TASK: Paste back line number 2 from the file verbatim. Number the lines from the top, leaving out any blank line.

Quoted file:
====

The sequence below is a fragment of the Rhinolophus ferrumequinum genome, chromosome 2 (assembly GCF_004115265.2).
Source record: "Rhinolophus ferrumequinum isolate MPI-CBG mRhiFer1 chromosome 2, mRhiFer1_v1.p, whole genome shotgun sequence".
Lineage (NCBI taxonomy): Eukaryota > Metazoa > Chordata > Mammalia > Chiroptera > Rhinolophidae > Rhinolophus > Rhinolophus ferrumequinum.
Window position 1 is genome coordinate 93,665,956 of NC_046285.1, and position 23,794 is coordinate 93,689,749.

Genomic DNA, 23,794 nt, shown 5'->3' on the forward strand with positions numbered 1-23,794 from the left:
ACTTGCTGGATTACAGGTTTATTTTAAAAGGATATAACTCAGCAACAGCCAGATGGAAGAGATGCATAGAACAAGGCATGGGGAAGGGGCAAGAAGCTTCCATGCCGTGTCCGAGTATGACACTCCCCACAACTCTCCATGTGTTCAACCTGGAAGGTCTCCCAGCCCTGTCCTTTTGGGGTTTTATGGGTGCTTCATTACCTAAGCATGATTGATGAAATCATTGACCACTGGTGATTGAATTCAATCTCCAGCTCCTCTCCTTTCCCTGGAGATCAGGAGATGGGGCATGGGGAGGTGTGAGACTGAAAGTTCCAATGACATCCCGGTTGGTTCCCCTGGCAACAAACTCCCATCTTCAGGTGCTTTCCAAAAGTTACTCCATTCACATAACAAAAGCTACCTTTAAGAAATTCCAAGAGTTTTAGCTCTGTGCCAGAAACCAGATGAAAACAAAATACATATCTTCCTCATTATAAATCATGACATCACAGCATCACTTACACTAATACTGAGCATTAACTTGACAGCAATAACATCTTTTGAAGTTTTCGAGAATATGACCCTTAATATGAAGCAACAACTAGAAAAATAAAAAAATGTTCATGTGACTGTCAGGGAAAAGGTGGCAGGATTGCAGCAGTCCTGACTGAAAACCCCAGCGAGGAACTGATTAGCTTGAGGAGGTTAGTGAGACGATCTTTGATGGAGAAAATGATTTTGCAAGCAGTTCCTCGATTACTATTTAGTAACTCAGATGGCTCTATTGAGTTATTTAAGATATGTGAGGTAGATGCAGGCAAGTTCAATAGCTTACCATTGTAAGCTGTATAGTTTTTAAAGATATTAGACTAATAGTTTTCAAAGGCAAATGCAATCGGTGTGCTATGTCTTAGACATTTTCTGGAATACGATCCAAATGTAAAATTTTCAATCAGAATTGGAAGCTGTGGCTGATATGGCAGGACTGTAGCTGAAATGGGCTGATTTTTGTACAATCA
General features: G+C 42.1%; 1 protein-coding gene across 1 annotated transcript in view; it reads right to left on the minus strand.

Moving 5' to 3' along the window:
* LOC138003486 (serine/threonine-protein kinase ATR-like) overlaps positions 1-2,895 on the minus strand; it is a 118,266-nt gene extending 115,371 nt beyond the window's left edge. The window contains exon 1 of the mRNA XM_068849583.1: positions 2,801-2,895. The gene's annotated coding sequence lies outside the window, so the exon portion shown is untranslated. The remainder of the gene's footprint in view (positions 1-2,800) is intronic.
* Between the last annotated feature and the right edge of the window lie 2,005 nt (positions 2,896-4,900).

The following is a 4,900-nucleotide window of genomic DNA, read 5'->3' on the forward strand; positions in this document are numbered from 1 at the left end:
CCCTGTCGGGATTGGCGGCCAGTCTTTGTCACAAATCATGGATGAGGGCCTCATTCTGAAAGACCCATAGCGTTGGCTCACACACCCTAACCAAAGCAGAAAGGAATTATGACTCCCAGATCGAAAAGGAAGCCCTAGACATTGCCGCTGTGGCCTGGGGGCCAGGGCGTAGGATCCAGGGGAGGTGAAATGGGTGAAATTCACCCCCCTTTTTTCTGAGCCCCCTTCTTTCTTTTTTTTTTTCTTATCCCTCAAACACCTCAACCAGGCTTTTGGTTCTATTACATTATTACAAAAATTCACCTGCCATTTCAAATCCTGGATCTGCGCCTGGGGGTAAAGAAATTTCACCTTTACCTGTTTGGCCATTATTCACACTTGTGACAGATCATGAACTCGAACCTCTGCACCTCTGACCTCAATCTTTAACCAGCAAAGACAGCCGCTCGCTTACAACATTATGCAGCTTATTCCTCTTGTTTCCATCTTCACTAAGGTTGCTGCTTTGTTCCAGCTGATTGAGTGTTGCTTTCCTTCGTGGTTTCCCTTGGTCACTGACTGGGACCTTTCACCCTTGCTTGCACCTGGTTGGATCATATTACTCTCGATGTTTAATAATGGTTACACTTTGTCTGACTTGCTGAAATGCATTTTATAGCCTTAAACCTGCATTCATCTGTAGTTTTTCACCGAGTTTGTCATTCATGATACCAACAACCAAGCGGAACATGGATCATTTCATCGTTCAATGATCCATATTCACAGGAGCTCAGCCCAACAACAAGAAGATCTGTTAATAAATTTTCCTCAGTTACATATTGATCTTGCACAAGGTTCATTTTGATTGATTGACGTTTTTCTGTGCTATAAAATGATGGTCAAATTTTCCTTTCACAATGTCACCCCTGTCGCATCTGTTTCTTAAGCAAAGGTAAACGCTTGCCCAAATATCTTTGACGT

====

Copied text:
Source record: "Rhinolophus ferrumequinum isolate MPI-CBG mRhiFer1 chromosome 2, mRhiFer1_v1.p, whole genome shotgun sequence".